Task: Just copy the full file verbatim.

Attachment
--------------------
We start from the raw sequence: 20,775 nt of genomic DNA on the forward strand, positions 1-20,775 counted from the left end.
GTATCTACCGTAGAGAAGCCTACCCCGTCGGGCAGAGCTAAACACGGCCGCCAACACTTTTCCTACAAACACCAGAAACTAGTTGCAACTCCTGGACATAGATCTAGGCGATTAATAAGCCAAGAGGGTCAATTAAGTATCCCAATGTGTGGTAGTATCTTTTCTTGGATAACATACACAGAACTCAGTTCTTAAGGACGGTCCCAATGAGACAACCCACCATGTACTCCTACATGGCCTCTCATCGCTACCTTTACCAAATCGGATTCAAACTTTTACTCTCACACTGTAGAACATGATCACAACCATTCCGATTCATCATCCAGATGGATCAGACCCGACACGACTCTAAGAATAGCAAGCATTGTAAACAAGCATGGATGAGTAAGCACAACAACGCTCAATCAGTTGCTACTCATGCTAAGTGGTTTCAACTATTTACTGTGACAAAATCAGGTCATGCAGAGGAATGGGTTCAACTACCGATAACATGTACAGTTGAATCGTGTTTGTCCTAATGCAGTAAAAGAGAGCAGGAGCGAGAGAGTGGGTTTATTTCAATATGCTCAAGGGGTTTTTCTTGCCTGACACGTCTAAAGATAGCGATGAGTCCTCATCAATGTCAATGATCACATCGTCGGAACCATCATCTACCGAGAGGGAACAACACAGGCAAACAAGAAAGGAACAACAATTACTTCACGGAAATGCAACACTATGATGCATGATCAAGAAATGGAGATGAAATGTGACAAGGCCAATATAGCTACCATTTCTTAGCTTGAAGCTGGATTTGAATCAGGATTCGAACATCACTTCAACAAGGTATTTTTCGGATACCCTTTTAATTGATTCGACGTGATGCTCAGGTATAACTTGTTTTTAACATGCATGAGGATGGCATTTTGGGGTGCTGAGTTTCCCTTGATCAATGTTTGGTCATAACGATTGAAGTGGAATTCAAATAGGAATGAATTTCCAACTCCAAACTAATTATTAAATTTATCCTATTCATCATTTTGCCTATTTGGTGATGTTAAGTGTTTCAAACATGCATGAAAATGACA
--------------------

We start from the raw sequence: 20,775 nt of genomic DNA on the forward strand, positions 1-20,775 counted from the left end.
GTATCTACCGTAGAGAAGCCTACCCCGTCGGGCAGAGCTAAACACGGCCGCCAACACTTTTCCTACAAACACCAGAAACTAGTTGCAACTCCTGGACATAGATCTAGGCGATTAATAAGCCAAGAGGGTCAATTAAGTATCCCAATGTGTGGTAGTATCTTTTCTTGGATAACATACACAGAACTCAGTTCTTAAGGACGGTCCCAATGAGACAACCCACCATGTACTCCTACATGGCCTCTCATCGCTACCTTTACCAAATCGGATTCAAACTTTTACTCTCACACTGTAGAACATGATCACAACCATTCCGATTCATCATCCAGATGGATCAGACCCGACACGACTCTAAGAATAGCAAGCATTGTAAACAAGCATGGATGAGTAAGCACAACAACGCTCAATCAGTTGCTACTCATGCTAAGTGGTTTCAACTATTTACTGTGACAAAATCAGGTCATGCAGAGGAATGGGTTCAACTACCGATAACATGTACAGTTGAATCGTGTTTGTCCTAATGCAGTAAAAGAGAGCAGGAGCGAGAGAGTGGGTTTATTTCAATATGCTCAAGGGGTTTTTCTTGCCTGACACGTCTAAAGATAGCGATGAGTCCTCATCAATGTCAATGATCACATCGTCGGAACCATCATCTACCGAGAGGGAACAACACAGGCAAACAAGAAAGGAACAACAATTACTTCACGGAAATGCAACACTATGATGCATGATCAAGAAATGGAGATGAAATGTGACAAGGCCAATATAGCTACCATTTCTTAGCTTGAAGCTGGATTTGAATCAGGATTCGAACATCACTTCAACAAGGTATTTTTCGGATACCCTTTTAATTGATTCGACGTGATGCTCAGGTATAACTTGTTTTTAACATGCATGAGGATGGCATTTTGGGGTGCTGAGTTTCCCTTGATCAATGTTTGGTCATAACGATTGAAGTGGAATTCAAATAGGAATGAATTTCCAACTCCAAACTAATTATTAAATTTATCCTATTCATCATTTTGCCTATTTGGTGATGTTAAGTGTTTCAAACATGCATGAAAATGACA